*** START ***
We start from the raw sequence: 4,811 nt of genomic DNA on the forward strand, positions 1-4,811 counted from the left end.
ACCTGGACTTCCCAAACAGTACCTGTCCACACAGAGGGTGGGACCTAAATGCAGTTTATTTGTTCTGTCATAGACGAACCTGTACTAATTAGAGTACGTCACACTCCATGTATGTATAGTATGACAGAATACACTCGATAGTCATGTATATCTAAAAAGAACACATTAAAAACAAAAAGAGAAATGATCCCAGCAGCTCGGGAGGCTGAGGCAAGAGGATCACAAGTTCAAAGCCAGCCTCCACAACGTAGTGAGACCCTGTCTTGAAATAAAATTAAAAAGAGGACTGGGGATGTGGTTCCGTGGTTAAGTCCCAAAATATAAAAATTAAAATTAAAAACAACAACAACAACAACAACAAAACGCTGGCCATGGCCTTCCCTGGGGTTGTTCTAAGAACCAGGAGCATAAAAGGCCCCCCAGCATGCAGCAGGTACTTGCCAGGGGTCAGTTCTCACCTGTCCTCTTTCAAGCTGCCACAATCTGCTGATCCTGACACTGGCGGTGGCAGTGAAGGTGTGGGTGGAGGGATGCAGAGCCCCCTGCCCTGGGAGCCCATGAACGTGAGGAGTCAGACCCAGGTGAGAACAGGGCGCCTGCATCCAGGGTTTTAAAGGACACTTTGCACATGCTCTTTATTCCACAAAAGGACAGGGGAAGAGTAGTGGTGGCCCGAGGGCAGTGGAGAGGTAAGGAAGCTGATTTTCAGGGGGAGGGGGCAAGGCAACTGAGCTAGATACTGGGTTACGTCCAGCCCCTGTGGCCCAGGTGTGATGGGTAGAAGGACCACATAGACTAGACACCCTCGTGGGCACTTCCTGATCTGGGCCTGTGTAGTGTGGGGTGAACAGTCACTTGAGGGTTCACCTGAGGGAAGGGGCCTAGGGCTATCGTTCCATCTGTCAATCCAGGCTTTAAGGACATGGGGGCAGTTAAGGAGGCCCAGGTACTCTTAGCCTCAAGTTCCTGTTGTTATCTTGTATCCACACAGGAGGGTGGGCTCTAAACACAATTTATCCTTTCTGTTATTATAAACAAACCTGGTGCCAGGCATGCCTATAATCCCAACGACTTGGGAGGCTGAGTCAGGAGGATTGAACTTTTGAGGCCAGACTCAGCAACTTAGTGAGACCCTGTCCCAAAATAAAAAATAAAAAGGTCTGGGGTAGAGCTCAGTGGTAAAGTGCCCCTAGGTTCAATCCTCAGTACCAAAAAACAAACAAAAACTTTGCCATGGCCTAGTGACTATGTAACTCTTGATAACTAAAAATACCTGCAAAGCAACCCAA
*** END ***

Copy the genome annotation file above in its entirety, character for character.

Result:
We start from the raw sequence: 4,811 nt of genomic DNA on the forward strand, positions 1-4,811 counted from the left end.
ACCTGGACTTCCCAAACAGTACCTGTCCACACAGAGGGTGGGACCTAAATGCAGTTTATTTGTTCTGTCATAGACGAACCTGTACTAATTAGAGTACGTCACACTCCATGTATGTATAGTATGACAGAATACACTCGATAGTCATGTATATCTAAAAAGAACACATTAAAAACAAAAAGAGAAATGATCCCAGCAGCTCGGGAGGCTGAGGCAAGAGGATCACAAGTTCAAAGCCAGCCTCCACAACGTAGTGAGACCCTGTCTTGAAATAAAATTAAAAAGAGGACTGGGGATGTGGTTCCGTGGTTAAGTCCCAAAATATAAAAATTAAAATTAAAAACAACAACAACAACAACAACAAAACGCTGGCCATGGCCTTCCCTGGGGTTGTTCTAAGAACCAGGAGCATAAAAGGCCCCCCAGCATGCAGCAGGTACTTGCCAGGGGTCAGTTCTCACCTGTCCTCTTTCAAGCTGCCACAATCTGCTGATCCTGACACTGGCGGTGGCAGTGAAGGTGTGGGTGGAGGGATGCAGAGCCCCCTGCCCTGGGAGCCCATGAACGTGAGGAGTCAGACCCAGGTGAGAACAGGGCGCCTGCATCCAGGGTTTTAAAGGACACTTTGCACATGCTCTTTATTCCACAAAAGGACAGGGGAAGAGTAGTGGTGGCCCGAGGGCAGTGGAGAGGTAAGGAAGCTGATTTTCAGGGGGAGGGGGCAAGGCAACTGAGCTAGATACTGGGTTACGTCCAGCCCCTGTGGCCCAGGTGTGATGGGTAGAAGGACCACATAGACTAGACACCCTCGTGGGCACTTCCTGATCTGGGCCTGTGTAGTGTGGGGTGAACAGTCACTTGAGGGTTCACCTGAGGGAAGGGGCCTAGGGCTATCGTTCCATCTGTCAATCCAGGCTTTAAGGACATGGGGGCAGTTAAGGAGGCCCAGGTACTCTTAGCCTCAAGTTCCTGTTGTTATCTTGTATCCACACAGGAGGGTGGGCTCTAAACACAATTTATCCTTTCTGTTATTATAAACAAACCTGGTGCCAGGCATGCCTATAATCCCAACGACTTGGGAGGCTGAGTCAGGAGGATTGAACTTTTGAGGCCAGACTCAGCAACTTAGTGAGACCCTGTCCCAAAATAAAAAATAAAAAGGTCTGGGGTAGAGCTCAGTGGTAAAGTGCCCCTAGGTTCAATCCTCAGTACCAAAAAACAAACAAAAACTTTGCCATGGCCTAGTGACTATGTAACTCTTGATAACTAAAAATACCTGCAAAGCAACCCAA